Heritage Night moves beyond one-hit-wonder

Senior Khadijah Adenwala auditioned for Heritage Night by singing What Makes You Beautiful by One Direction. Heritage Night, hosted by the Junior World Affairs Council, will be Friday night, February 15th. Photo by Rinu Daniel.

Senior Khadijah Adenwala auditioned for Heritage Night by singing ‘What Makes You Beautiful’ by One Direction. Heritage Night, hosted by the Junior World Affairs Council, will be Friday night, February 15th. Photo by Rinu Daniel.

Senior Khadijah Adenwala auditioned for Heritage Night by singing 'What Makes You Beautiful' by One Direction. Heritage Night, hosted by the Junior World Affairs Council, will be Friday night, February 15th. Photo by Rinu Daniel.
Senior Khadijah Adenwala auditioned for Heritage Night by singing ‘What Makes You Beautiful’ by One Direction. Heritage Night, hosted by the Junior World Affairs Council, will be Friday night, February 15th. Photo by Rinu Daniel.

By Nikki Dabney

Staff Writer

The Junior World Affairs Council (JWAC) is predominately known for its main event of the year, Heritage Night. Countries from all over the world are represented: India, Pakistan, Afghanistan, England, Mexico, Nigeria, France, China, Hungary and North Korea.

Although Heritage Night is hosted by JWAC, any student can participate in the event. Many students choose to represent their native country, but others choose to explore and select a country they want to learn more about.

“The great thing about Heritage Night is that even if students are not involved in JWAC, they can still participate and show off something they’ve created, a performance they’re proud of or pride they have in their heritage,” JWAC sponsor and AP Psychology teacher Jared Stansel said.

This year’s Heritage Night is Feb. 15 at 7 p.m. in the CHS Commons. The evening will begin with an informal atmosphere, as the audience is free to walk around and visit booths representing each country.

“To represent England, my group is bringing chips, tea and biscuits,” JWAC member Khadijah Adenwala said. “We will also have a miniature bus to represent England’s transportation system and as a symbol of the store it was purchased at Harrod’s, a world renown department store and mark of London.”

Each group creates a tri-board detailing the country’s traditions, customs, clothing, cuisine and history. Also on display is a prop or trinket from the country and food samples for a little taste of the country’s flavor.

“If it wasn’t illegal in the U.S., I would want to bring one of my favorite Scottish delicacies – Haggis,” Stansel said. “It’s made of lamb heart, liver and lungs. It’s like a pudding.”

At the end of the night, the two best tri-boards are rewarded by the judges.

“Last year our sponsor chose his favorite board, and [CHS Principal Mike Jasso] chose one as well,” JWAC president Spandana Mudhaliar said.

The second half of Heritage Night is a set program of performances. The acts include, singing national anthems, comedic performances, as well as Indo-American, Indian classic, Indian Bollywood and break dancing.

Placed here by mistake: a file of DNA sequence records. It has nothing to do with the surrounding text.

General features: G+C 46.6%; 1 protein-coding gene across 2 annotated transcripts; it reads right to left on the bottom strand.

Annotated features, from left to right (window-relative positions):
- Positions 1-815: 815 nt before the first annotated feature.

Half of the proceeds of this $25 event go toward Children International and the club’s sponsor child, Shreya.

This year marks the seventh annual Heritage Night, and JWAC is working hard to make it even more successful than the record-breaking previous year; last year’s audience was around 250 people. In order to involve more of the student body, the language clubs at CHS will also be present at the events to contribute to the cultural experience.

JWAC is also under new leadership this year. This is Mudhaliar’s first year as president and Stansel’s first year as sponsor after the club’s previous sponsor, Patrick Melville moved to Germany.

“From what I’ve been told, JWAC historically has not been a very active club, and that is something I wanted to change as sponsor,” Stansel said.

The club has already been on its first fieldtrip this year for International Career Day in Bedford. The group was able to hear from speakers, such as a former Dallas Morning News editor who was stationed in Bagdad leading up to the Gulf War and a former diplomat from the U.S. Embassy in Moscow leading up to the collapse of the Soviet Union.

“My number one priority is interaction with the students,” Stansel said. “I want to help facilitate their passions for international careers and awareness. If these students want to go into business in the global economy of today, having to integrate with different cultures and having some knowledge can only benefit them.”

Interestingly, Stansel is passionate about JWAC because of his desire to learn, rather than his experience.

“I’ve never left the Western Hemisphere,” Stansel said. “I enjoy it because I get a lot out of it. I don’t want to put myself in the mindset that I’m right, that I went to college and know everything. I love learning about people’s different perspectives of the world based on their culture.”

Heritage Night is an important night to JWAC members for many reasons. It is a fundraiser for an important cause, it promotes ethic diversity in the school and it makes students aware of JWAC and their mission.

“I feel like JWAC is an important club at CHS because in a town like Coppell, which has been described as a bubble, promotion of ethnic diversity is key to helping people become a little more open-minded,” Mudhaliar said.